Smoke from forest fires in Siberia travels over the North Pacific and descends on North America, 23 July 2018. Photo: NASA Worldview

Smoke from forest fires in Siberia descends on British Columbia, 25 July 2018. Photo: NASA Worldview

By Cliff Mass
30 July 2018

(Cliff Mass Weather and Climate Blog) – The smoke is back over western Washington and it is about to get worse, as California wildfire smoke pushes northward over our area.

This morning's sunrise clearly showed a smoke layer, with the reddish glow so familiar from last summer's sunrises and sunsets. […]

Most of the of smoke has not been local, but rather came from huge fires over Siberia! Here is a satellite image from five days ago, showing the smoke moving southwards towards us. Perhaps Trump can talk to Putin about it. […]

Last night’s run of the NOAA HRRR-smoke forecasting system predicted that a significant slug of California smoke will soon reach us.  Here are the smoke forecasts for 7 AM and 5 PM today –  substantial smoke is moving northward – particularly bad in Oregon, where sunsets will be very red. [more]

Smoke Reaches Western Washington

'The taiga is burning.' Aerial view of forest fires in Siberia, in July 2018. This is Vanavara, Tura, and Boguchansky district. Photo: Vitalij Boykov / The Siberian Times

13 July 2018 (The Siberian Times) – Dramatic new pictures show the latest forest infernos as reports come from the US that wildfire smoke from Siberia has blown some 5,000 miles to New England.

This comes as clouds are being spiked with chemicals in Yakutia to provoke rain to extinguish flames - and amid claims from environmentalists that the scale of forest fires has been hidden by the authorities.

In the US, Storm Center 7 Chief Meteorologist Eric Elwell was quoted saying: “Strong winds aloft in the polar jet stream carried some of the smoke from the fires across the Bering Strait and into northern Alaska, then southeastward into central Canada and eventually across the Great Lakes and eastward into southern New England.”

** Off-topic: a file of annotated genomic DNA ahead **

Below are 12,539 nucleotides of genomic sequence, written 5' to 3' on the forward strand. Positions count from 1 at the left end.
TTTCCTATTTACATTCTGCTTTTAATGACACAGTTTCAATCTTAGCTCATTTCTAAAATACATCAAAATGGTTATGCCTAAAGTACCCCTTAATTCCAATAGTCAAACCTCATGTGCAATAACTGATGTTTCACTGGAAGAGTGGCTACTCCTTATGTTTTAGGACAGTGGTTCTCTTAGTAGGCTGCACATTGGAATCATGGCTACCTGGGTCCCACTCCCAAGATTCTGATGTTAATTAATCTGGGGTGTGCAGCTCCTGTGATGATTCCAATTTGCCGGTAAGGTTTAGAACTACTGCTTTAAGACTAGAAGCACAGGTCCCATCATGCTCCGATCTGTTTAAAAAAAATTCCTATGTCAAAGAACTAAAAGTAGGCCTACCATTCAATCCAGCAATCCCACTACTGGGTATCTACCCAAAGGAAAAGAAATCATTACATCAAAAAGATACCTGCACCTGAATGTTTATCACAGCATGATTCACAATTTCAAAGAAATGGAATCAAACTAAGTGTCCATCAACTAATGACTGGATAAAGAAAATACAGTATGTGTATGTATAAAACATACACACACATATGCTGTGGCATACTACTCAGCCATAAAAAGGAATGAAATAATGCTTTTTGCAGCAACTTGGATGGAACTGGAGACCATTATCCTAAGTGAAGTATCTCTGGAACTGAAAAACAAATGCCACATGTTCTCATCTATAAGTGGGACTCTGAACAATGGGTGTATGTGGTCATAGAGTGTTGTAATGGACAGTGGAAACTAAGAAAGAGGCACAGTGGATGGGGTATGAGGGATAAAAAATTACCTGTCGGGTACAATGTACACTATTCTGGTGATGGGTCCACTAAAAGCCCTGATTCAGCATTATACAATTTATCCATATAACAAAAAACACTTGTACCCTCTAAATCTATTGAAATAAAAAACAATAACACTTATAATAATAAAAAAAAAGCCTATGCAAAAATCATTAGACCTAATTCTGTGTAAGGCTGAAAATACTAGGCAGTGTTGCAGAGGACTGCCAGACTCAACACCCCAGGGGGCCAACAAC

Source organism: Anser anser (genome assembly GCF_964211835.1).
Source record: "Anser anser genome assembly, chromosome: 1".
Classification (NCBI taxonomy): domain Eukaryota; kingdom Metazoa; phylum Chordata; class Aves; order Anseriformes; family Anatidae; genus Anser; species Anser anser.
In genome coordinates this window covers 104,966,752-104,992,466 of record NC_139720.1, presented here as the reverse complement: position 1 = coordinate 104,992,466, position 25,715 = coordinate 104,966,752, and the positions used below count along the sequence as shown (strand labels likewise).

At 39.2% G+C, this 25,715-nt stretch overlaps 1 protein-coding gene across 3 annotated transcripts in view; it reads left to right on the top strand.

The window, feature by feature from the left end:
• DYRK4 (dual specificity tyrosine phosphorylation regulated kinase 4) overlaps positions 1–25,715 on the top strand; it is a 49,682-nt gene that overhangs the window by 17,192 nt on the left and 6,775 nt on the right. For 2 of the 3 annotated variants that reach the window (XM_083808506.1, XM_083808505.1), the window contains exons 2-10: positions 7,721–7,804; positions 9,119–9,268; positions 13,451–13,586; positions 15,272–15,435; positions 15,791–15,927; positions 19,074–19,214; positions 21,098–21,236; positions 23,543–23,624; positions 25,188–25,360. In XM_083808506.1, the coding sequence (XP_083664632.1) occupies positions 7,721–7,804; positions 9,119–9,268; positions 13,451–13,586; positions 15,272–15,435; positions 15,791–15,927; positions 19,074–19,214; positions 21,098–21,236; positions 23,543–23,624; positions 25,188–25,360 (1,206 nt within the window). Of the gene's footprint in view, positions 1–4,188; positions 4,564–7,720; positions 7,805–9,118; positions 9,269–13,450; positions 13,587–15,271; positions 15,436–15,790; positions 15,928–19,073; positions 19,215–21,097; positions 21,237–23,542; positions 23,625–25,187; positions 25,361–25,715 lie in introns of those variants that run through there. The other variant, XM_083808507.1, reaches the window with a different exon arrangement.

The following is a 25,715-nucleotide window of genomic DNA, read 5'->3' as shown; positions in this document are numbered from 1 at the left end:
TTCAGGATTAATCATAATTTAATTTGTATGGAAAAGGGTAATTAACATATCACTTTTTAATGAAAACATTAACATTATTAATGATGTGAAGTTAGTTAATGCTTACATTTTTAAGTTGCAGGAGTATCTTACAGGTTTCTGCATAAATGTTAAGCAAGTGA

The Weather Channel illustrated a report on the problem with a graphic infra-red picture from a Sentinel 2 satellite image taken more than two months ago - on 9 May 2018 - over Zeya Reservoir in Amur region.

Presumably the smoke reaching the US is from more recent blazes, but the trail to North America highlights the problems of wildfires - some engulfing ancient boreal forests - in Siberia and the Russian Far East.

In dramatic aerial pictures from civil aviation pilot Vitalij Boykov over Vanavara and Tura as well as Boguchansky district in Krasnoyarsk region - currently one of the hotspots.

Satellite view of forest fires near the Zeya Reservoir in the Amur region of Siberia, 9 May 2018. Photo: The Weather Channel

Infrared satellite view of forest fires near the Zeya Reservoir in the Amur region of Siberia, 9 May 2018. Photo: The Weather Channel

He posted: “The taiga is burning. This is Vanavara, Tura, (and) Boguchansky district. The wind carries all this towards the city, so don’t blame authorities or factories.

“No rain is expected, so we’ll keep breathing this smoke in.” […]

Latest reports show 27 fires across Krasnoyarsk region covering 8,682 hectares in. Areas potentially threatening settlements. Elsewhere in zones where the authorities are not obliged to fight flames because of no danger to people some 125 fires were burning covering 321,255 hectares [1,240 square miles]. [more]

Concern over raging wildfires as smoke from Siberia crosses Alaska and Canada, reaching New England



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